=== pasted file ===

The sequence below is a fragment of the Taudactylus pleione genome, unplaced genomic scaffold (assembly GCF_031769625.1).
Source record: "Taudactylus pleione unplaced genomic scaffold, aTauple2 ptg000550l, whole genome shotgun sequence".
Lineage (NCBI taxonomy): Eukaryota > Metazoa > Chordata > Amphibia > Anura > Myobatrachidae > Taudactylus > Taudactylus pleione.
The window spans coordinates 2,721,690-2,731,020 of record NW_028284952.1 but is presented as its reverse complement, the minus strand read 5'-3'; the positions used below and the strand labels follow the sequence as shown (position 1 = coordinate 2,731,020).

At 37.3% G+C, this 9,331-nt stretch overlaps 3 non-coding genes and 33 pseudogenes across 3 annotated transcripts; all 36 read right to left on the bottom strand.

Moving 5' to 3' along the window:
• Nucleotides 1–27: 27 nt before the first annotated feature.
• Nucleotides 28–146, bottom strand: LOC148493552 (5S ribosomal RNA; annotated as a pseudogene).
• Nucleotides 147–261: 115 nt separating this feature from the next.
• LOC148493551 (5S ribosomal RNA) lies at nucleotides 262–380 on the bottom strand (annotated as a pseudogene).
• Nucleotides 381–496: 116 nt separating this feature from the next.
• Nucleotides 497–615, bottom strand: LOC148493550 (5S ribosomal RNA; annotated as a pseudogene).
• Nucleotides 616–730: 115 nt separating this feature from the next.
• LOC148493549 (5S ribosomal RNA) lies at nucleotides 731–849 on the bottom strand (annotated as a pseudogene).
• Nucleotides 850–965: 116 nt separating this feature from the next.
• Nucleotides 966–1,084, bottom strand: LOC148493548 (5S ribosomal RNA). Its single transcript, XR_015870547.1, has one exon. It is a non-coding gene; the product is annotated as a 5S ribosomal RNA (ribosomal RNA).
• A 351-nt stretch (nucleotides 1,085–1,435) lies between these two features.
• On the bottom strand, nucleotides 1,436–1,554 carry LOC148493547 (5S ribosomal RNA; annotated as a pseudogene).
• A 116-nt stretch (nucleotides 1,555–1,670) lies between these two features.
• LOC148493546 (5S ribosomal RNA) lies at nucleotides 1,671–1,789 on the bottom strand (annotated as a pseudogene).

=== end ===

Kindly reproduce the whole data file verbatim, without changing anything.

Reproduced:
The sequence below is a fragment of the Taudactylus pleione genome, unplaced genomic scaffold (assembly GCF_031769625.1).
Source record: "Taudactylus pleione unplaced genomic scaffold, aTauple2 ptg000550l, whole genome shotgun sequence".
Lineage (NCBI taxonomy): Eukaryota > Metazoa > Chordata > Amphibia > Anura > Myobatrachidae > Taudactylus > Taudactylus pleione.
The window spans coordinates 2,721,690-2,731,020 of record NW_028284952.1 but is presented as its reverse complement, the minus strand read 5'-3'; the positions used below and the strand labels follow the sequence as shown (position 1 = coordinate 2,731,020).

At 37.3% G+C, this 9,331-nt stretch overlaps 3 non-coding genes and 33 pseudogenes across 3 annotated transcripts; all 36 read right to left on the bottom strand.

Moving 5' to 3' along the window:
• Nucleotides 1–27: 27 nt before the first annotated feature.
• Nucleotides 28–146, bottom strand: LOC148493552 (5S ribosomal RNA; annotated as a pseudogene).
• Nucleotides 147–261: 115 nt separating this feature from the next.
• LOC148493551 (5S ribosomal RNA) lies at nucleotides 262–380 on the bottom strand (annotated as a pseudogene).
• Nucleotides 381–496: 116 nt separating this feature from the next.
• Nucleotides 497–615, bottom strand: LOC148493550 (5S ribosomal RNA; annotated as a pseudogene).
• Nucleotides 616–730: 115 nt separating this feature from the next.
• LOC148493549 (5S ribosomal RNA) lies at nucleotides 731–849 on the bottom strand (annotated as a pseudogene).
• Nucleotides 850–965: 116 nt separating this feature from the next.
• Nucleotides 966–1,084, bottom strand: LOC148493548 (5S ribosomal RNA). Its single transcript, XR_015870547.1, has one exon. It is a non-coding gene; the product is annotated as a 5S ribosomal RNA (ribosomal RNA).
• A 351-nt stretch (nucleotides 1,085–1,435) lies between these two features.
• On the bottom strand, nucleotides 1,436–1,554 carry LOC148493547 (5S ribosomal RNA; annotated as a pseudogene).
• A 116-nt stretch (nucleotides 1,555–1,670) lies between these two features.
• LOC148493546 (5S ribosomal RNA) lies at nucleotides 1,671–1,789 on the bottom strand (annotated as a pseudogene).